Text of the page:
Music at Elsewhere

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Malajube: Labyrinthes (Shock)

18 Oct 2009

Elsewhere is certainly not immune to charms of Canada: we have acknowledged Arcade Fire, the collective Broken Social Scene, Patrick Watson, the challenge of vocal contortionist Tagaq and others (as well as watching the Anvil doco with tightening sphincter, hailing the droll TV comedy Corner Gas, and delighting in the landscape and people). But not a lot of Canadian music gets to the far end... > Read more

Malajube: Casablanca

Various: Luaka Bop; Twenty First Year (Luaka Bop/Southbound)

18 Oct 2009

Luaka Bop was the label started by David Byrne in the late Eighties in his first years out of Talking Heads. The idea was for him to record (or re-release) artists who took his fancy and by this time Byrne had embraced Afrobeat and was a pre-Buena Vista supporter of Cuban music, South American sounds and alt.Americana. Luaka Bop was by inclination a "world music" label although... > Read more

Shuggie Otis: Aht Uh Mi Hed

Warren Cate: The Reparation Tapes (Warcat)

18 Oct 2009

Cate is what we might call an "occasional" rock'n'roll singer-songwriter: this is only his fourth album in about 14 years. He has a day job. I recognise on his website some highly favourable comments (uncredited) from me down the years, and his music has always found a place on my Sunday afternoon Kiwi FM show. This album will too. Cate has real feel for a power-pop into... > Read more

Warren Cate: Say What You Will

Damien Binder: While the Wind's At Your Back (Binder)

18 Oct 2009

In a recent interview Greg Johnson told me that after almost seven years in Los Angeles slugging it out writing, playing and hustling he'd made the conscious decision to leave the live work behind and concentrate on being a songwriter. And working with sympathetic others of a similar mindset. Lord knows, we need more good songs. Damien Binder is another former Aucklander like... > Read more

Damien Binder: Damage

Blitzen Trapper: Black River Killer (Sub Pop)

12 Oct 2009    1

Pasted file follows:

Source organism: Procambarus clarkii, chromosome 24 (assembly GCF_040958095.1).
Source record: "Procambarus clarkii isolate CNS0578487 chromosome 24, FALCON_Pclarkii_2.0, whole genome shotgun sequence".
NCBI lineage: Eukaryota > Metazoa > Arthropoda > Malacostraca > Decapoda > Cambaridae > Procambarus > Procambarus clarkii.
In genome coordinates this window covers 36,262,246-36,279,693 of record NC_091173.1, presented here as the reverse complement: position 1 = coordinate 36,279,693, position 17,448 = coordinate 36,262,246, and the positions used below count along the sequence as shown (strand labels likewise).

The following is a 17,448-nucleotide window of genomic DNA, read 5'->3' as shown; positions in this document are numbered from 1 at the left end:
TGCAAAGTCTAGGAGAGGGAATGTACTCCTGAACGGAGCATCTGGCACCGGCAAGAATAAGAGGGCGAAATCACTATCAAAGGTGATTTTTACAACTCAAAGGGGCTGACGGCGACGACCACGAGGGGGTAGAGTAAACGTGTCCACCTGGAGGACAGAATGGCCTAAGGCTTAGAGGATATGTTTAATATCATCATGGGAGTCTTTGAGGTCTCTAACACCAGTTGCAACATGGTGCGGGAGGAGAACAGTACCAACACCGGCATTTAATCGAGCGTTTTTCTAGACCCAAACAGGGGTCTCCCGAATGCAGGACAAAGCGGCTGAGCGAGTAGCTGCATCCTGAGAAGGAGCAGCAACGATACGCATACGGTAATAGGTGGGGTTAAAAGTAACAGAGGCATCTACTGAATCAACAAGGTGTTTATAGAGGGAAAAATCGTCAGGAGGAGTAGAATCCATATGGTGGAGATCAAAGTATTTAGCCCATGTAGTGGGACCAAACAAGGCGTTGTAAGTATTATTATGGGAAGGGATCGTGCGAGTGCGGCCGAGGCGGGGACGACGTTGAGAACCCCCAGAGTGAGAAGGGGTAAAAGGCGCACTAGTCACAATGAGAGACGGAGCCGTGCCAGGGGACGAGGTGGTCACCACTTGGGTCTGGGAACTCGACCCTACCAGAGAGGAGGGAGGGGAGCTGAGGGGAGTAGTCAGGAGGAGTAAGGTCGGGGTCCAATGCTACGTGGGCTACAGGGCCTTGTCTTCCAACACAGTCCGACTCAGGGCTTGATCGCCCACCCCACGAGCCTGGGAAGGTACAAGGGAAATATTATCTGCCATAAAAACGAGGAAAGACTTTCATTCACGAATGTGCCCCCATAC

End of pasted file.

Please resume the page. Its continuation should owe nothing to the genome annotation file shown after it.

This sextet from the Pacific North West hasn’t made much of an impact here, despite three albums which have drawn critical comparisons with Neil Young (in his acoustic and rock personae), Fleet Foxes and Wilco (both of whom they have opened for), folky Dylan and even Rubber Soul-era Beatles (albeit with a country-rock skew). They are fascinating, unpredictable and confident -- and... > Read more

Brendan Benson: My Old, Familiar Friend (Shock)

12 Oct 2009

Singer-songwriter Benson had already pumped out three albums under his own name before he came to greater attention as a member of the Raconteurs alongside Jack White. That profile will gain attention for this often hugely poppy outing in which he seems to channel the spirit (and sometimes the chord changes) of those old, familiar songs and bands he fell in love with while listening to radio... > Read more

Joe Pernice: It Feels So Good When I Stop (RedEye/Southbound)

12 Oct 2009

Most of us will be at a disadvantage when it comes to this album by Joe of the very fine Pernice Brothers: these are songs to accompany his debut novel of the same name -- and my guess is it will go largely unread other than by his Serious Fans. No matter perhaps, this should work as a stand-alone item (different idiom) and it largely does as a lowkey, highly melodic collection of unexpected... > Read more

Joe Pernice: I Go To Pieces

Monsters of Folk: Monsters of Folk (Spunk)

11 Oct 2009

Given who these people are -- Conor Oberst aka Bright Eyes, M Ward, and Jim James of My Morning Jacket (aka Yim Yames) -- you might be forgiven for thinking this is some kind of neo-folk meeting on the mountain top, or possibly a younger, more serious and sprightly version of the Traveling Wilburys. But in the hands of producer -- and fourth Monster -- Mike Mogis (Bright Eyes, Jenny Lewis)... > Read more

Monsters of Folk: Baby Boomer

International Observer: Felt (Dubmission)

11 Oct 2009

The first thing to note about this new album by producer/dubmeister Tom Bailey is that there are 12 tracks. No noodling around or nodding off going on here, Bailey doesn't let any groove outstay its welcome. And throughout Bailey also adds in interesting elements to keep your attention: Is that a tongue-in-cheek suggestion of Eighties synth-pop on Popcorn Slavery? What's that strange... > Read more

International Observer: Binman Dub

Jimmy Webb and the Webb Brothers: Cottonwood Farm (Proper/Southbound)

5 Oct 2009

Anyone who has followed the career of the great songwriter Jimmy Webb (interviewed at Elsewhere here) will attest to two things: he crafts memorable material (all those hits for Glen Campbell, the gorgeous minimalism of The Moon's A Harsh Mistress made famous by Joe Cocker, the baroque McArthur Park) and he ain't much of a singer. Like Burt Bacharach, you usually need to hear Webb's... > Read more

Jimmy Webb and the Webb Brothers: Where the Universes Are